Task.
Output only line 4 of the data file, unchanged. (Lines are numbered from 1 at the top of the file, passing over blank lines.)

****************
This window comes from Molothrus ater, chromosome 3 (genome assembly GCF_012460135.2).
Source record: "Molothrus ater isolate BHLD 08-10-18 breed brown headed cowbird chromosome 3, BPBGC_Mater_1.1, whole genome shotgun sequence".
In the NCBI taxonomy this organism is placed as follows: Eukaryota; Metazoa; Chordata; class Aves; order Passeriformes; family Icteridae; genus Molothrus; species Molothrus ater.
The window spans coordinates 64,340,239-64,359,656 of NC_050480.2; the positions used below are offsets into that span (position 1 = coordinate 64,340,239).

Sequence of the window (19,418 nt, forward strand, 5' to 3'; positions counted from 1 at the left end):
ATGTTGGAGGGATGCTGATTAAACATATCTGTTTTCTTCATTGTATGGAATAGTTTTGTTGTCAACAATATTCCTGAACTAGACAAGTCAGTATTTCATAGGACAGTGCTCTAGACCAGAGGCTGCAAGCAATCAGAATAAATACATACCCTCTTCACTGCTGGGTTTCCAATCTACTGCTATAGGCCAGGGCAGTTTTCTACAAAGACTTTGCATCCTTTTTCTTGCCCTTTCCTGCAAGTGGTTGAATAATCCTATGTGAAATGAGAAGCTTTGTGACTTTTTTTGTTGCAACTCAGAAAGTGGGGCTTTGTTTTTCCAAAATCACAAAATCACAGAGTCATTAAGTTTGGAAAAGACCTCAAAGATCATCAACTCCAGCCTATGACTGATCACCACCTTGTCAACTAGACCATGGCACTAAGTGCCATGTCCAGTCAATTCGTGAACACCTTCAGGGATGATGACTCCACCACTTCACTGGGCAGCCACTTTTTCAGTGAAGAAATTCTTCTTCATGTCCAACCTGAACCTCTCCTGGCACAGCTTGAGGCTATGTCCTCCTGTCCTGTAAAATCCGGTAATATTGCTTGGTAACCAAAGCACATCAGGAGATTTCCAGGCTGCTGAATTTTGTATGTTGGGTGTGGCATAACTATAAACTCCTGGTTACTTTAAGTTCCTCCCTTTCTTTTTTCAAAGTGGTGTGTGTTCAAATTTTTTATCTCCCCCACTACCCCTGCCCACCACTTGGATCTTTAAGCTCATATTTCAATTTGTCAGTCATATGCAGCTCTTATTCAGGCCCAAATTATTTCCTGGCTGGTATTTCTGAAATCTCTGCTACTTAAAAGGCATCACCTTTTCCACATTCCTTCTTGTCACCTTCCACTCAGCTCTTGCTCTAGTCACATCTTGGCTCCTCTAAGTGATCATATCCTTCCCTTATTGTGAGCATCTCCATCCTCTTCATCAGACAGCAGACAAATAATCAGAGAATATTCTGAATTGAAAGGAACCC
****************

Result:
The window spans coordinates 64,340,239-64,359,656 of NC_050480.2; the positions used below are offsets into that span (position 1 = coordinate 64,340,239).